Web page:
Last week I posted a case study from the Thompson School District, an example of how NOT to negotiate an employee agreement. Just because the popularly enacted Prop 104 has opened the door on these negotiations doesn’t guarantee that they will be conducted effectively, at least not on the first try.
That isn’t to say open negotiations have little or no impact. Unless you’re writing a Friday headline for Chalkbeat Colorado Rise and Shine:
The lead story being cited was a Gazette piece about the status of negotiations in one school district: Colorado Springs 11. And the piece cited only the opinion of one self-interested figure:
A new law that 70 percent of Colorado voters approved in November hasn’t translated to radical differences for local union negotiations, according to the head of the area’s only collective bargaining group for teachers.
Seems like it might have been a little clearer and more accurate to preface the Rise & Shine header with something to source the statement, such as “Union Head: Open Negotiations Law Shows Limited Local Impact.” Or, as one of my Education Policy Center friends Tweeted:
— Ben DeGrow (@bendegrow) May 1, 2015
At first I thought about being upset about the distortion. I mean, can’t they see open negotiations’ positive effect of enabling informative news stories to keep the public engaged with the important process?
So what if one local union leader is downplaying the impact of Proposition 104? And so what if that district’s experience is likely not typical, since it was one of a handful ahead of the curve, already holding some negotiations in open session before the statewide initiative was adopted?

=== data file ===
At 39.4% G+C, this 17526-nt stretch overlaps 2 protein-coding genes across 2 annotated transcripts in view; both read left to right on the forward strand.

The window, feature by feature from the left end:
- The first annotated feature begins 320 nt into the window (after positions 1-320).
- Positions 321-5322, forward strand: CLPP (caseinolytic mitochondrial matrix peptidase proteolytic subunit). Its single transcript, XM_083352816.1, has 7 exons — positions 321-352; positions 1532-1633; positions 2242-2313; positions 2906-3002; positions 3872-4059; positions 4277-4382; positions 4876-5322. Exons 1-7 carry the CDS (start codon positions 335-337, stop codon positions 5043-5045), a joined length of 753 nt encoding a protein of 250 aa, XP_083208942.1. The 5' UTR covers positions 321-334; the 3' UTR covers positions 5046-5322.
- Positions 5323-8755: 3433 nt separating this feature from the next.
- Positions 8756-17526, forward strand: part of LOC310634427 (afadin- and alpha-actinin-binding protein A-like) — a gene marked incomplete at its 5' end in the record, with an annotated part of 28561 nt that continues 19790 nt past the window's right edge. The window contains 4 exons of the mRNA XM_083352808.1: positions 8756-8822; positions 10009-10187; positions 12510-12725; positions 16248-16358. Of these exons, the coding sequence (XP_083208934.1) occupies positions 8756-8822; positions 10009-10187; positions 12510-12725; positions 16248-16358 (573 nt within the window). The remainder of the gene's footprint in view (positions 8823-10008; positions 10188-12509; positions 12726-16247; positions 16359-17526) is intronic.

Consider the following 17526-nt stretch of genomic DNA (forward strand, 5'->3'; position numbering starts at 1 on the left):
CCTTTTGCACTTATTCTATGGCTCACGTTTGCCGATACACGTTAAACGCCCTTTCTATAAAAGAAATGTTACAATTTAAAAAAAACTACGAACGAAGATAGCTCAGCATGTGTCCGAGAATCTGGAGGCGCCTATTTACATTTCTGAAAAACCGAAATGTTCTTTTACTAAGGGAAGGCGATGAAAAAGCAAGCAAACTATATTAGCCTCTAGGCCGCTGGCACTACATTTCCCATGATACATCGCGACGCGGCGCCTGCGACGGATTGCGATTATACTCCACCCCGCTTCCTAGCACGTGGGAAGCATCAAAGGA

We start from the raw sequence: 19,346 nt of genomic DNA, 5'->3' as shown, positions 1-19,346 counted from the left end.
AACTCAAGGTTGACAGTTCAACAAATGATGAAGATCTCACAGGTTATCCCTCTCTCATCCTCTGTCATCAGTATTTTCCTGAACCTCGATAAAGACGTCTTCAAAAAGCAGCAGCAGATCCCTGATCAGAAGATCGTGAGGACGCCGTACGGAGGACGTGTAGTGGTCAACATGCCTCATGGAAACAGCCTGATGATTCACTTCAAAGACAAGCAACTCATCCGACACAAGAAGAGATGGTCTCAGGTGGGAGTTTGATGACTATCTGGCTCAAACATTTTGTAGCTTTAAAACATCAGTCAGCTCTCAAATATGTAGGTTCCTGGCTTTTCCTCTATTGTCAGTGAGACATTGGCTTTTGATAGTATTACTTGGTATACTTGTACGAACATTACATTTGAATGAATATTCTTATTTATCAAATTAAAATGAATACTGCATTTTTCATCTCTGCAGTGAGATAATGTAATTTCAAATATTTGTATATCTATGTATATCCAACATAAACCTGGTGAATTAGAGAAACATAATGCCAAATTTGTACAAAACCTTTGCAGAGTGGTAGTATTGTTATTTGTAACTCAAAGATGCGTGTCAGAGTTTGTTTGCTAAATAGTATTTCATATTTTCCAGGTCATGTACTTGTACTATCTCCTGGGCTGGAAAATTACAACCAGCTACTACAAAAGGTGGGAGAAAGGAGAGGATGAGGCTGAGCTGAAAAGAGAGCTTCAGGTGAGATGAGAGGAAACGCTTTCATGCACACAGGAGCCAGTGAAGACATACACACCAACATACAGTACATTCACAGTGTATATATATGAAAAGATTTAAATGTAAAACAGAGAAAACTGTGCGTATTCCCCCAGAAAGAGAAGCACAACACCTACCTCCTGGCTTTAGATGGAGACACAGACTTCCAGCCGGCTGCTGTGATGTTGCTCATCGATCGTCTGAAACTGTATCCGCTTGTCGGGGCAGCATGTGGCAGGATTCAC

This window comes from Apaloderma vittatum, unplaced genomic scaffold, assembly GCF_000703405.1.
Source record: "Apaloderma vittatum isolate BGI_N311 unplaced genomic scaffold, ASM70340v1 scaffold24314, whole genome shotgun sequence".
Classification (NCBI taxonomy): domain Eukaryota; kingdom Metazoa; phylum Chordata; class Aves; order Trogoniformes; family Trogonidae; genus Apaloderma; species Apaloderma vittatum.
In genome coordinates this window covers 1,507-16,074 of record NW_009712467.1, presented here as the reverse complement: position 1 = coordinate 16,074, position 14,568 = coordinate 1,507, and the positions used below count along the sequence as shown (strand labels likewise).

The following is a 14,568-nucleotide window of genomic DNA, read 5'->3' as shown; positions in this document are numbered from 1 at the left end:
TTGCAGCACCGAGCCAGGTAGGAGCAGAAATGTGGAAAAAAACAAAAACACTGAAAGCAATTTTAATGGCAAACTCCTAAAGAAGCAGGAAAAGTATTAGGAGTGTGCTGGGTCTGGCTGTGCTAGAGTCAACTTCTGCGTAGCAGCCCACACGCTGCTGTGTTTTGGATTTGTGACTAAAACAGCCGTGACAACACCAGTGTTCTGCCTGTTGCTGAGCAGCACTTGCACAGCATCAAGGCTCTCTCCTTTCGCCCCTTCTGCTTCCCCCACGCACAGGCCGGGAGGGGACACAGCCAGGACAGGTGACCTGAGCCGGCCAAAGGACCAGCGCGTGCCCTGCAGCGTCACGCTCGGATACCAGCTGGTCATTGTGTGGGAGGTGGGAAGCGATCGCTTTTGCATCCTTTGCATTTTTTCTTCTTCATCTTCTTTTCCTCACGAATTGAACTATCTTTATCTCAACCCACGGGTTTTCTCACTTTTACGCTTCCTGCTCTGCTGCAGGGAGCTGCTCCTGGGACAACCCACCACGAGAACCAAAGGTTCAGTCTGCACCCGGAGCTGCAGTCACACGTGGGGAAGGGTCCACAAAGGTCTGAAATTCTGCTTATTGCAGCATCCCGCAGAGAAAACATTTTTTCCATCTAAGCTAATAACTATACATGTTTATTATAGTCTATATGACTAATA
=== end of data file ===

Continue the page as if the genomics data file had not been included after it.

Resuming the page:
After all, even the sole source quoted in the story suggested District 11′s experience probably does not reflect the norm:
[Colorado Springs Education Association president Kevin] Vick said districts that had entirely closed bargaining sessions are likely experiencing a “drastic shift” with the new law. But here, “it hasn’t significantly changed bargaining overall to a great degree,” he said.
No, I decided rather that Colorado should celebrate the progress in union leaders’ views on bargaining transparency. After all, it was only four years ago that CSEA leadership unanimously voted down a request to open negotiations. Vick’s predecessor, Kevin Marshall, explained to the Gazette that the vote was taken to “protect the integrity of the collective bargaining agreement between teachers and safeguard the future of children by keeping the negotiations private.”
Considering all the scary “sky is falling” arguments made against Prop 104 and open negotiations, it’s encouraging to hear one-time opponents admit publicly that the transparent process is not so disturbing after all. Taken in that light, the verdict of “little impact” further vindicates Colorado voters’ decision and gives reason to other states to consider the same.
Thank you, Chalkbeat. Perhaps you could say an inadvertently truth-stretching headline ends up shining a positive light on a good government sunshine measure. On an overcast Monday, I’ll take that with a smile every time.